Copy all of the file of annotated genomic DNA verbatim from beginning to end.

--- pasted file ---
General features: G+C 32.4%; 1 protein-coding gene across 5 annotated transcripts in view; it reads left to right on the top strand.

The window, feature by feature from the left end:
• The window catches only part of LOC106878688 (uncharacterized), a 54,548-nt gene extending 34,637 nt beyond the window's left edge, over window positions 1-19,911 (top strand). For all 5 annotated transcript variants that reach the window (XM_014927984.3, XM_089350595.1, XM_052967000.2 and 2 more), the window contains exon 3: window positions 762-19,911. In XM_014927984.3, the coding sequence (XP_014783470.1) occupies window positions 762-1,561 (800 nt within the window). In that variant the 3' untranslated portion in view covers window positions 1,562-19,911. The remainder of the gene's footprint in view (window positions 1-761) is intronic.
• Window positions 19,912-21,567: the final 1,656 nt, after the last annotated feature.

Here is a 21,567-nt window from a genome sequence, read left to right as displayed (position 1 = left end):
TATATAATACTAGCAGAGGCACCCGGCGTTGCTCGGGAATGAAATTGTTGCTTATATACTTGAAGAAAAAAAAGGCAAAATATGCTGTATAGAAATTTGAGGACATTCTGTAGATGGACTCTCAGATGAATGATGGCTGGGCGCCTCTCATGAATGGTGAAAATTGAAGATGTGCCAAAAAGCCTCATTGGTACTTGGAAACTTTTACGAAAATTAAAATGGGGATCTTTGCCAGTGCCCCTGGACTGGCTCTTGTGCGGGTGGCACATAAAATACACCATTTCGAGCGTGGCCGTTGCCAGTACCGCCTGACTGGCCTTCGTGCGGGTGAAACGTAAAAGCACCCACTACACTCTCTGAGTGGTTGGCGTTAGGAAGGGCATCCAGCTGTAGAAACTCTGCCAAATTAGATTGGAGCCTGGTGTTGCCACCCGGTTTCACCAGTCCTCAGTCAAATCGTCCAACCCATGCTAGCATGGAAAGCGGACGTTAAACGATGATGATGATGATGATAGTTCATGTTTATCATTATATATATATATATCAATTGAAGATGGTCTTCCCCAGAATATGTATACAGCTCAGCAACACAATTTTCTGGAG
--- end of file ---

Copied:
General features: G+C 32.4%; 1 protein-coding gene across 5 annotated transcripts in view; it reads left to right on the top strand.

The window, feature by feature from the left end:
• The window catches only part of LOC106878688 (uncharacterized), a 54,548-nt gene extending 34,637 nt beyond the window's left edge, over window positions 1-19,911 (top strand). For all 5 annotated transcript variants that reach the window (XM_014927984.3, XM_089350595.1, XM_052967000.2 and 2 more), the window contains exon 3: window positions 762-19,911. In XM_014927984.3, the coding sequence (XP_014783470.1) occupies window positions 762-1,561 (800 nt within the window). In that variant the 3' untranslated portion in view covers window positions 1,562-19,911. The remainder of the gene's footprint in view (window positions 1-761) is intronic.
• Window positions 19,912-21,567: the final 1,656 nt, after the last annotated feature.

Here is a 21,567-nt window from a genome sequence, read left to right as displayed (position 1 = left end):
TATATAATACTAGCAGAGGCACCCGGCGTTGCTCGGGAATGAAATTGTTGCTTATATACTTGAAGAAAAAAAAGGCAAAATATGCTGTATAGAAATTTGAGGACATTCTGTAGATGGACTCTCAGATGAATGATGGCTGGGCGCCTCTCATGAATGGTGAAAATTGAAGATGTGCCAAAAAGCCTCATTGGTACTTGGAAACTTTTACGAAAATTAAAATGGGGATCTTTGCCAGTGCCCCTGGACTGGCTCTTGTGCGGGTGGCACATAAAATACACCATTTCGAGCGTGGCCGTTGCCAGTACCGCCTGACTGGCCTTCGTGCGGGTGAAACGTAAAAGCACCCACTACACTCTCTGAGTGGTTGGCGTTAGGAAGGGCATCCAGCTGTAGAAACTCTGCCAAATTAGATTGGAGCCTGGTGTTGCCACCCGGTTTCACCAGTCCTCAGTCAAATCGTCCAACCCATGCTAGCATGGAAAGCGGACGTTAAACGATGATGATGATGATGATAGTTCATGTTTATCATTATATATATATATATCAATTGAAGATGGTCTTCCCCAGAATATGTATACAGCTCAGCAACACAATTTTCTGGAG